Doctor's Note

Nitrates are one of the reasons I recommend eating dark green leafy vegetables every day. Beets are another good option (not just drinking the juice—see my last video Whole Beets vs. Juice for Improving Athletic Performance).

What else can we do for high blood pressure? See:

Why is blood flow to the brain so important? I go into depth on the potential consequences of impaired flow in Alzheimer’s and Atherosclerosis of the Brain.

More on diet and pelvic blood flow in men here:

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  • nodelord

    would I get the same effects if I were to eat Watercress or Arugula?

    • Joseph Gonzales R.D.

      They just may! Check out the bottom comment by Darrly he posted a list of veggies high in nitrate.

  • Noe Marcial

    excellent! after your first video on beetroot and oxygen efficiency I began to give a shake of beet to my Grand mother in the morning (she is suffering from high blood pressure and dementia..) but after few week i just stop.. and now i think i will came back with the reed shakes mornings..
    it is any unsafe quantity? to beets a days can bee to much or have a side effect? thank you!

    • Joseph Gonzales R.D.

      I’ve never heard of overdosing on beets. The more the merrier, but keep in mind stool and urine may change color.

      • Jiwon Yeom

        How about oxalate overdosing by beet root?

        • Joseph Gonzales R.D.

          Yes, perhaps. Especially if someone is at higher risk for stones or has a kidney disease.

  • Noe Marcial

    what if you eat beets every day for a year… does the body get use to NO in the blood and this boosting in the metabolism of oxigen will then go down again or it will maintain high as long as you are eating greens and beets? thank you!

  • Misterimpatient

    Right now, my breakfast includes blueberries and banana. A change to blueberries and beets seems in order. I’ll have to read the studies to understand the dosing requirements.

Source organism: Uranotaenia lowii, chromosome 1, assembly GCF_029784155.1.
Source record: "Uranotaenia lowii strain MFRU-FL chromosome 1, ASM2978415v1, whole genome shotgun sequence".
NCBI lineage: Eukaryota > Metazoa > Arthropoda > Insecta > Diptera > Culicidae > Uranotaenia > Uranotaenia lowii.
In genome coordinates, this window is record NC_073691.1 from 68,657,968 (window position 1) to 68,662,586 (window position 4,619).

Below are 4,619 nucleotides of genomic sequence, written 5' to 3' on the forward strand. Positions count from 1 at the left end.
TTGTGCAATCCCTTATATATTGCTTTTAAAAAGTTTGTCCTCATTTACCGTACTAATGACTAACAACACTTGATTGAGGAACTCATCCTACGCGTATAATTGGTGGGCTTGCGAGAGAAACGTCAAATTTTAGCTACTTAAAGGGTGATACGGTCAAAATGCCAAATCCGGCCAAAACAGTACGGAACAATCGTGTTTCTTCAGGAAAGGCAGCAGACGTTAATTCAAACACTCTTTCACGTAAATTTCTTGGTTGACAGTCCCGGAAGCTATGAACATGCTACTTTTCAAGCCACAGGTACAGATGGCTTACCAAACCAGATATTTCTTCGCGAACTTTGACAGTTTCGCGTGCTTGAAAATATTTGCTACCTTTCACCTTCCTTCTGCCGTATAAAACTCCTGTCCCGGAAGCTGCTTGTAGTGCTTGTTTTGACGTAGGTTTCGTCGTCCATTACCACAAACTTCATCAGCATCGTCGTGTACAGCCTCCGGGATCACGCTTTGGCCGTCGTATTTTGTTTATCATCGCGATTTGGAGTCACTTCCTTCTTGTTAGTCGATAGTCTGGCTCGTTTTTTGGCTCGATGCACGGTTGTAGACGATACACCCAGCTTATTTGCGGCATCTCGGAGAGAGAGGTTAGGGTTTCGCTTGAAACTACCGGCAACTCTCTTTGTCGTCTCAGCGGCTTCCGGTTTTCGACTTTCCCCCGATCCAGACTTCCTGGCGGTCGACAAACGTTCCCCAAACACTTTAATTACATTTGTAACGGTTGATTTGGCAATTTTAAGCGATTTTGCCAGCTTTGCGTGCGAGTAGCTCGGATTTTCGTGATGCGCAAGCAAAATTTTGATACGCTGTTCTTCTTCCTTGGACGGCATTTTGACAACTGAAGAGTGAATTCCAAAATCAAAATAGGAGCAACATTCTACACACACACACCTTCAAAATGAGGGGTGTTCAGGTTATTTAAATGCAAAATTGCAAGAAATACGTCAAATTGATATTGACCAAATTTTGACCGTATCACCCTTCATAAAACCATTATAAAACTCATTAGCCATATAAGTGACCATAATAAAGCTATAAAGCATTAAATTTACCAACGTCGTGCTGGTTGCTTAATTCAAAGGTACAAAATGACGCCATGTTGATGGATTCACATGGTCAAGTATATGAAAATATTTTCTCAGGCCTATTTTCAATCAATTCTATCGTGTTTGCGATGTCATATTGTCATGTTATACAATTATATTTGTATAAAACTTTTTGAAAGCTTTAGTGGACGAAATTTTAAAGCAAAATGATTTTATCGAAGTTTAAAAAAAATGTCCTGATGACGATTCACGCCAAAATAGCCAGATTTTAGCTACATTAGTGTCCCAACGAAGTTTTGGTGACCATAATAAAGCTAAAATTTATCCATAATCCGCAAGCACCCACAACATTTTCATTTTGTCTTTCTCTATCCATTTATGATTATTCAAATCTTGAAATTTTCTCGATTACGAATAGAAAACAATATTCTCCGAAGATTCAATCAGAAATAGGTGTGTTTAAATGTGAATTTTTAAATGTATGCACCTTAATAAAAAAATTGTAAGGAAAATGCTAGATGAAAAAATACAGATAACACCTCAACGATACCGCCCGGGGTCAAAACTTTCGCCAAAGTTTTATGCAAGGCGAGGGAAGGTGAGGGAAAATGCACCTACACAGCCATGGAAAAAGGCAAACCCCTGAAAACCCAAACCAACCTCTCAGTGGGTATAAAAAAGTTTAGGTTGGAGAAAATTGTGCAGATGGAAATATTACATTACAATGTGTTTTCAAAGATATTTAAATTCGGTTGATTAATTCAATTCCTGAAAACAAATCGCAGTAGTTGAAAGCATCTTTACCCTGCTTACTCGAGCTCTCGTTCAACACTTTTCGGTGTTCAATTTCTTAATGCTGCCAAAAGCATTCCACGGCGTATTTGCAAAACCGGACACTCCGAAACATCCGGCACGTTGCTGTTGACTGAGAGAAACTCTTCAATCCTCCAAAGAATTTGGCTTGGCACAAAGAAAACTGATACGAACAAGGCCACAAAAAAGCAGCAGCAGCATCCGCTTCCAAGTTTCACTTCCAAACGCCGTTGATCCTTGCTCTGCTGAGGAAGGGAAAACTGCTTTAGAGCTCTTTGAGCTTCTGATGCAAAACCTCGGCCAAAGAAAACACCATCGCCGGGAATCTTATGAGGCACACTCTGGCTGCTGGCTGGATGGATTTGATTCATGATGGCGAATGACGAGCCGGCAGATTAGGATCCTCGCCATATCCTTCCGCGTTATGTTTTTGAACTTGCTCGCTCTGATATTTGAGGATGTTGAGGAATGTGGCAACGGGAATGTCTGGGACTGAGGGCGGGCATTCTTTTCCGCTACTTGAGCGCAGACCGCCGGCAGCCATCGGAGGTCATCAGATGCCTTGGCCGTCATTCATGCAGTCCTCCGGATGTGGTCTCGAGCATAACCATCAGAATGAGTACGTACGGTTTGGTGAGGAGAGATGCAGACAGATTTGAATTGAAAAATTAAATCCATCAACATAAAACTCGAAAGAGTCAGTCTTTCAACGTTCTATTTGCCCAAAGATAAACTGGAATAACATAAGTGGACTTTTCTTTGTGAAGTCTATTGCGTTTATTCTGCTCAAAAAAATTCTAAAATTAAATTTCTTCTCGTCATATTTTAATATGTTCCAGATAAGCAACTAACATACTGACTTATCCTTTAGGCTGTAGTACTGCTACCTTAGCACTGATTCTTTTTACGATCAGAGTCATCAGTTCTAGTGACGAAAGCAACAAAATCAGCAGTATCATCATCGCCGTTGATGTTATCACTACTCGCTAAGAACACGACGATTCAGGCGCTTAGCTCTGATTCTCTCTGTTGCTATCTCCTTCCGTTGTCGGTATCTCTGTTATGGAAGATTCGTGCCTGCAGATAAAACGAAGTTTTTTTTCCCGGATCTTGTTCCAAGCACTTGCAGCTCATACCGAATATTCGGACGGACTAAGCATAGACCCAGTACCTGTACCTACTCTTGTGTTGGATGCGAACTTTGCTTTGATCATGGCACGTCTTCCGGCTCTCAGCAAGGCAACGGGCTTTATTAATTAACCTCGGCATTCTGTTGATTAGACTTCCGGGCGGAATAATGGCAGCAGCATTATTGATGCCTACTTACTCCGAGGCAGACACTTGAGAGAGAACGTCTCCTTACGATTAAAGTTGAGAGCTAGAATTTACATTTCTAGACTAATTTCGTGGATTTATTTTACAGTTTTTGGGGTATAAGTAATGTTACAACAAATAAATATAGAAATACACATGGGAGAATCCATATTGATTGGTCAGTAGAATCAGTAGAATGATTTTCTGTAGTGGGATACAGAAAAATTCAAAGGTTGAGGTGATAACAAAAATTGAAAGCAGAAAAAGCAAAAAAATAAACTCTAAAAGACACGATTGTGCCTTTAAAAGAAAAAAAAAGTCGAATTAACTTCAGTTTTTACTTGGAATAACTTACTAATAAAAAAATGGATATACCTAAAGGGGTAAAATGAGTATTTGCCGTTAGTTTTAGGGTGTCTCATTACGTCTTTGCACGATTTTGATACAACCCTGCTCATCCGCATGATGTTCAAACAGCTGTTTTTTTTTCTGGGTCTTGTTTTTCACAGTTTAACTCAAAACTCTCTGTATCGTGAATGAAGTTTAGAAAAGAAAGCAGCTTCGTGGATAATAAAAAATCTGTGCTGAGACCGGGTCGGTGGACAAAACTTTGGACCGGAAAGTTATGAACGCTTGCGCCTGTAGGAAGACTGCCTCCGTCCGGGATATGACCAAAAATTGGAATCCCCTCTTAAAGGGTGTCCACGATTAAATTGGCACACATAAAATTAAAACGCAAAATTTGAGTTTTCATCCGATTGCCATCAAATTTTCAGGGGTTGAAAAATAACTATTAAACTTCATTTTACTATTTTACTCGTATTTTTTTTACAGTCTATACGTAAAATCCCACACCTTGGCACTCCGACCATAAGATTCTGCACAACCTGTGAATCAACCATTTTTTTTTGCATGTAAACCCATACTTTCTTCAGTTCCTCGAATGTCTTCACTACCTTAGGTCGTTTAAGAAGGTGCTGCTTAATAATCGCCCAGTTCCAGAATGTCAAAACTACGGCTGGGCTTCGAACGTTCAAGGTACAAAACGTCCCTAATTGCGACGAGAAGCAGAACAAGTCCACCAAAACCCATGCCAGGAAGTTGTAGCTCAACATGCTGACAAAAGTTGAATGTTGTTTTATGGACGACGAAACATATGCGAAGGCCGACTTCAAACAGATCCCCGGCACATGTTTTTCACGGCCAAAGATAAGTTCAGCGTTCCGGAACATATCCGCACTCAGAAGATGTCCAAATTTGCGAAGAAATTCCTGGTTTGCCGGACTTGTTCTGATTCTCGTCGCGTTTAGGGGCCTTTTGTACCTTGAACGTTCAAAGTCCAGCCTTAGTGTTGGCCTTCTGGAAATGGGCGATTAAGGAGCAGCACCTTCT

• mbglife

    I’m still confused on a point. Does eating a cooked beet or two provide the same results or does it need to be beet juice? If both work is one better than the other?

  • Tere Kaulfus

    I’d love to know the source of the beet juice used in these studies. Is this a bottled product, or are they making their own from fresh beets?

    • Noeb49

      YES! I’d love to know this as well! Also would like to know the minimum quantity of beet juice necessary daily to get the benefit.

      • Shawna Nielsen

        two small to medium beets works well for me. I have an oxygen inhibiting muscle disease dermatomyositis

    • Joseph Gonzales R.D.

      From the abstrct it doesn’t say. “Dietary nitrate (250 mL daily, as beetroot juice) or a placebo (250 mL daily, as nitrate-free beetroot juice.” The study is free to read! I suggest checking out their methods section as it may explain more? http://www.ncbi.nlm.nih.gov/pubmed/25421976

      • Tom Goff

        I spend a fair part of the year in apart of the world where beetroot is pretty much unobtainable. I try to take some beetroot powder with me but do not know if this is effective. Is there any information on the effects of consuming beetroot powder?

        • Joseph Gonzales R.D.

          Gosh I have no idea! I’ll look into but give me some time please (like a week). Thanks, Tom! Does anyone else know the answer or have any research?

        • Rosemary Guy

          there are other ways to get NO like green leafy veg so it doesn’t need to be beets

    • Ⓥince Green

      “All tests were performed at the William Harvey Clinical Research Centre. 34 drug-naïve and 34 treated patients with hypertension were randomized to receive either 4-weeks daily supplementation with dietary nitrate (250mL beetroot juice, James White Drinks Ltd., Ipswich, UK) or placebo (250mL nitrate-depleted beetroot juice25, James White Drinks Ltd., Ipswich, UK).”

    • Becky Hansen Carlin

      Its pretty easy to roast them.

  • HemoDynamic, MD – NF Volunteer

    “3 weeks of ‘Beeting’ themselves up. . .”
    Love it! You can’t beet that :)

  • Wade Patton

    Beets, it’s what’s for dinner.